A fire that ravaged an Elma apartment complex Thursday morning left about 15 people homeless, but all of the building’s residents were able to get out without injury.
Authorities received a 911 call at 6:20 a.m. Crews from Elma Fire Department, McCleary Fire Department and Grays Harbor Fire District 5 responded to the blaze. The fire was extinguished at about 11:30 a.m. but continued to smolder throughout the day.
Elma Police Chief Jeff Troumbley said the cause of the fire is still unknown and that his department and the Elma Fire Department will complete a full investigation.
Austin Powell, who lives across the street from the fire, awoke early Thursday morning to his wife, Jillanna Powell, screaming. He said he smelled the fire and went outside to see what was happening.
“By that time, the whole front of the building was ablaze,” Austin Powell said. “There was so much ash and smoke that you could barely see in front of you.”
He crossed the street to make sure the residents were safe. He and his wife provided the building’s residents with coffee and blankets as they waited for authorities to put out the fire.
“Most of them ran out wearing just what they slept in,” Austin Powell said. “Elma’s a small place, and if you know a couple of people you know everybody. We just wanted to help them out. It’s the neighborly thing to do.”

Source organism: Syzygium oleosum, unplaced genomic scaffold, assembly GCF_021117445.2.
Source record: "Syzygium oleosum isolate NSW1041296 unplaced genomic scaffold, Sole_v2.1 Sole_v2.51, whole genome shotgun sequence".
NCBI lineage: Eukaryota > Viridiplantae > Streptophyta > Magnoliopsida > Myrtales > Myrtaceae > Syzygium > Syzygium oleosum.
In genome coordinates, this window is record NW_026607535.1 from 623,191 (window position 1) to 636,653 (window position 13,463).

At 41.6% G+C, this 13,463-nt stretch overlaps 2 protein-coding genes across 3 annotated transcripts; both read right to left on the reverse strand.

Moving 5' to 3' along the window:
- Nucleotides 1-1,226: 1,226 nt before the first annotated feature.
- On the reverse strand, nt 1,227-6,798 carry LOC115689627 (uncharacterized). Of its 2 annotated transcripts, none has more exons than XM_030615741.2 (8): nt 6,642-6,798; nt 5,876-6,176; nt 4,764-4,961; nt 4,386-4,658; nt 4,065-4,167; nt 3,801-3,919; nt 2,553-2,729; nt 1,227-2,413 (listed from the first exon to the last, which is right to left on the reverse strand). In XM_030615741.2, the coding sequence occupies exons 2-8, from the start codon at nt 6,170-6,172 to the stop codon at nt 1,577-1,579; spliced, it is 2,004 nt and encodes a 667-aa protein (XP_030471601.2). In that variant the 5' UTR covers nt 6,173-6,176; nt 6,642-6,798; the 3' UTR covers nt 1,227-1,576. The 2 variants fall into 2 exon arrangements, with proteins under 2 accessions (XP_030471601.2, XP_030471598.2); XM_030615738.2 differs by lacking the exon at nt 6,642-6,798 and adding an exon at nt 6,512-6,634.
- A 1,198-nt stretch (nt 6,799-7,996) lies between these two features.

Jillanna Powell said several families with children live in the burned building, so she’s thankful everyone was able to act quickly and get out. She said there are three or four children under the age of 4 who live in the building.
“With so many people with such little children, I’m surprised that everyone made it out safely,” Jillanna Powell said.
Stephen Finley, Director of Emergency Services for the American Red Cross, said all of the residents of the 10-unit building were able to find friends or relatives to stay with. The Red Cross has a shelter on stand-by in case someone needs a place to stay, and provided victims with food and clothing.
And while damage to the apartment complex was considerable, Chief Dan Prater of Grays Harbor Fire District 5 said it could have been much worse.
“In my 22 years doing this, I’ve seen these buildings burn to the ground in similar fires,” Prater said. “But these departments did a great job of making sure it stopped where it did.”